Oct. 7 vs. Wisconsin: Since joining the Big Ten, Nebraska has beaten Wisconsin once, 30-27, at home, in 2012. After blistering defeats in the 2012 Big Ten title game and the 2014 game in Madison, NU played close — but lost — in 2015 (23-21) and 2016 (23-17). Wisconsin has run for 296.1 yards per game — and 6.94 yards per carry in six games against Nebraska since 2011. NU’s own run game against the Badgers has been better than you may think — 194.3 yards per game and 4.53 yards per carry. NU’s pass blocking has not: The Huskers have given up 2.3 sacks per game in those six games. This is the game NU has to win to pull off a division title. Wisconsin should have its best offensive line since 2014. Wisconsin finds backs who can run behind its lines. Whether you know their names before the season matters not.
Nov. 18 at Penn State: Nebraska won at Beaver Stadium in 2011 (the unforgettable game just days after the Sandusky scandal broke wide open and Joe Paterno was fired) and 2013 (a sloppily played, poorly officiated game in rotten weather). Both games also were in November. Penn State’s 2017 team projects to be better on offense than the 2011 squad — and certainly better overall — and much better overall than the 2013 team. Just by my reporter’s eye, NU gets far fewer fans at this game than any other in the Big Ten. Nebraska plays at PSU directly after a road game with Minnesota. Since 2007, NU is 3-4 in the second of back-to-back conference road games, but the losses were real ugly: 76-39 to Kansas in 2007; 45-17 to Michigan in 2011; 34-23 to Minnesota in 2013; and 62-3 to Ohio State in 2016. Although Riley won back-to-back league road games at Oregon State in 2012 and 2013, he’s 4-5 in league road games at NU. Penn State is 14-1 at home in the last two seasons. Little points to Nebraska winning this game.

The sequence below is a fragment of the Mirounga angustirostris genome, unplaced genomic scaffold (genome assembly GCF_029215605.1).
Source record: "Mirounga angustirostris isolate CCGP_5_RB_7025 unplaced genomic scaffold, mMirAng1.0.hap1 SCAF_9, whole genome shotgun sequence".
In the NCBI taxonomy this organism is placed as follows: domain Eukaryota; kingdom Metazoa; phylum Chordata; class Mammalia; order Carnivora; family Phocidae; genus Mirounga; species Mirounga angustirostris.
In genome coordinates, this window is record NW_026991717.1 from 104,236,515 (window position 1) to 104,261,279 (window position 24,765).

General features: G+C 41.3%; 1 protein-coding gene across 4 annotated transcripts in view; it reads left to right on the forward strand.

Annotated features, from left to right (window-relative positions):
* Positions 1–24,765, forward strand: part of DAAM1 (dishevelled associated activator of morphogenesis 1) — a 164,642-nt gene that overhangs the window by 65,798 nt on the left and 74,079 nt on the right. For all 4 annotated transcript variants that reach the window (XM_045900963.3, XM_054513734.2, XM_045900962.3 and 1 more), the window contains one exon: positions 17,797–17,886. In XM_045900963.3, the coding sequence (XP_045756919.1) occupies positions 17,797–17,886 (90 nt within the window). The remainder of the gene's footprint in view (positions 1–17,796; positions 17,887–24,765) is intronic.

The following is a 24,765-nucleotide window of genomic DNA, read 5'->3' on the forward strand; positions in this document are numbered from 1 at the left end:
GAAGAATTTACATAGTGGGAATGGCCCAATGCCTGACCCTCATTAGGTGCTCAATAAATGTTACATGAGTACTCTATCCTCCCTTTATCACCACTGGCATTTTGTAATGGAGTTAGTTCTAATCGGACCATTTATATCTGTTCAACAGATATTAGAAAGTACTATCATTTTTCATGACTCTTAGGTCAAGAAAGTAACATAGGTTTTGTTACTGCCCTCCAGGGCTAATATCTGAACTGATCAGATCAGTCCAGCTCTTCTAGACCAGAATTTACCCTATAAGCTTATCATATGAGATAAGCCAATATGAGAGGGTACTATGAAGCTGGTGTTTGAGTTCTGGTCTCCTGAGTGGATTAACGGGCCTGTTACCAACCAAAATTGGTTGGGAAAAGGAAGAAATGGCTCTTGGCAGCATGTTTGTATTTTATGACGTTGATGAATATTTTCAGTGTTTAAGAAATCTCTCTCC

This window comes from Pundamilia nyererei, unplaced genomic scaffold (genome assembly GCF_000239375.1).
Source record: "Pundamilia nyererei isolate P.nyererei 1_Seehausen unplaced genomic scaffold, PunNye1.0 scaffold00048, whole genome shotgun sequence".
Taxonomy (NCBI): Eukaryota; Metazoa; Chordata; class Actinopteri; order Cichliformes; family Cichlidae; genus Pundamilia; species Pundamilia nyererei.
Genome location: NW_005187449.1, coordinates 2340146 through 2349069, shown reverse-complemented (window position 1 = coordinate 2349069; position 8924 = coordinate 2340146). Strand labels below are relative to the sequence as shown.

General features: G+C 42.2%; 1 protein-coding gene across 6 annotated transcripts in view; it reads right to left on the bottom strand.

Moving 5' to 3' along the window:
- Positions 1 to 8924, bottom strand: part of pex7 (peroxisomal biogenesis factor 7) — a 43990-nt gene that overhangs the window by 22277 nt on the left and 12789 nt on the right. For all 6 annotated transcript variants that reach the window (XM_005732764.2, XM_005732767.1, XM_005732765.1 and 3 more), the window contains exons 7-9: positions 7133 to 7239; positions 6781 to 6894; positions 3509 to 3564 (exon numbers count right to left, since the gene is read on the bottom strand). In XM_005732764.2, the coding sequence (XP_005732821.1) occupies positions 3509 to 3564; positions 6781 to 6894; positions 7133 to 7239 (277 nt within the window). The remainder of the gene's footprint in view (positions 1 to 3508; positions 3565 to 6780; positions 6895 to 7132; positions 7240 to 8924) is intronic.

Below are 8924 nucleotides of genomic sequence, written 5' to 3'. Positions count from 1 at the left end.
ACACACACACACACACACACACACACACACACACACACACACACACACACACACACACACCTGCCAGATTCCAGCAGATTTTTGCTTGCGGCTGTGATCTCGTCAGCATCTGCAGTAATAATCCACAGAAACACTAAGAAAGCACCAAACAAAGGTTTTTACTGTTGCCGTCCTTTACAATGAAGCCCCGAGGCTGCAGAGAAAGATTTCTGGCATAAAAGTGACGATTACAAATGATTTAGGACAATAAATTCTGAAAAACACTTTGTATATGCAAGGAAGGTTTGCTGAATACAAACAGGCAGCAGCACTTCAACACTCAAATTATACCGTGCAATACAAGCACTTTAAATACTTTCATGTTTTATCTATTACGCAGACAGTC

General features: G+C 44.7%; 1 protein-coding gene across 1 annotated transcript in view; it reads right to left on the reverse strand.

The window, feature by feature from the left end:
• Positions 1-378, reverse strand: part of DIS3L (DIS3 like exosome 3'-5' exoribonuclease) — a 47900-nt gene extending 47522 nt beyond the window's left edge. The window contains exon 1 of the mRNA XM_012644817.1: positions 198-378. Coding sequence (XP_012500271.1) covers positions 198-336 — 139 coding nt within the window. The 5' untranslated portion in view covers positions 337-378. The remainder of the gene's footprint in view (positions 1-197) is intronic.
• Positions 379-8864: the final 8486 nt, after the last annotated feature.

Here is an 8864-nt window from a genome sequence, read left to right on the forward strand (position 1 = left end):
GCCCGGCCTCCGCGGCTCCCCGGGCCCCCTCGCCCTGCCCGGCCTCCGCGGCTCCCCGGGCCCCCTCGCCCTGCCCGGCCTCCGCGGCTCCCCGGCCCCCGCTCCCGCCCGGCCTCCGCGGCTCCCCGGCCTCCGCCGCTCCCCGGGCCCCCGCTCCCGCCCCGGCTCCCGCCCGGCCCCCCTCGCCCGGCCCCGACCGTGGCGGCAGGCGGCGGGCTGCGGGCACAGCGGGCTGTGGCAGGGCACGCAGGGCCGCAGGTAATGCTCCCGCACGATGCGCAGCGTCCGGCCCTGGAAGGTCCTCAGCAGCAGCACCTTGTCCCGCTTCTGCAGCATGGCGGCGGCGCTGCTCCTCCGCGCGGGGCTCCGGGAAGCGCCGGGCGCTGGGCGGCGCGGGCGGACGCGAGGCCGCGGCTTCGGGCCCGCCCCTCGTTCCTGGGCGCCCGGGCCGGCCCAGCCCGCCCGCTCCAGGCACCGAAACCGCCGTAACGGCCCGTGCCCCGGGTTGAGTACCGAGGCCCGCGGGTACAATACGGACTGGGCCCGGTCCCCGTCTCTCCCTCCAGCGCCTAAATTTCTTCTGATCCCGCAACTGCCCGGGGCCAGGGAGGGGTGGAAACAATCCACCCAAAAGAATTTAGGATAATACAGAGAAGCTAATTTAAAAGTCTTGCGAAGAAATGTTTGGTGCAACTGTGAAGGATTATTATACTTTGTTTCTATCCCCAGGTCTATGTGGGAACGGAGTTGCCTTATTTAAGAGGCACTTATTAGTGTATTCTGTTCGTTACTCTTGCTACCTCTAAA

Oct. 14 vs. Ohio State: Since Urban Meyer arrived, the Buckeyes have lost one true road game; Penn State needed a blocked punt and a blocked field goal to nip OSU by three last season in Happy Valley. Meyer won at Michigan State in 2014, Michigan in 2015, and Wisconsin and Oklahoma in 2016. Ohio State is a juggernaut that bears no resemblance to the foggy, interim coach-led program that lost 34-27 at Nebraska in 2011. That’s not to say NU can’t pull off an upset; Riley stunned Michigan State in 2015. But Husker players also saw the Spartans as peers, even after losses in 2013 and 2014. Do they see Ohio State that way? OSU hired former Indiana coach Kevin Wilson to run the offense — Riley holds Wilson in high esteem — and may have college football’s best defensive front seven. It’s hard to know with certainty what Ohio State’s record will be, but at least 10 wins is a decent guess. Well, since 2007, NU is 6-25 in games against teams that won 10 in a season. In the Big Ten era, Nebraska is 4-14. The four wins: Michigan State twice, at Northwestern once, Arkansas State once. Ohio State is the best team Nebraska will play and history leans hard against the Huskers.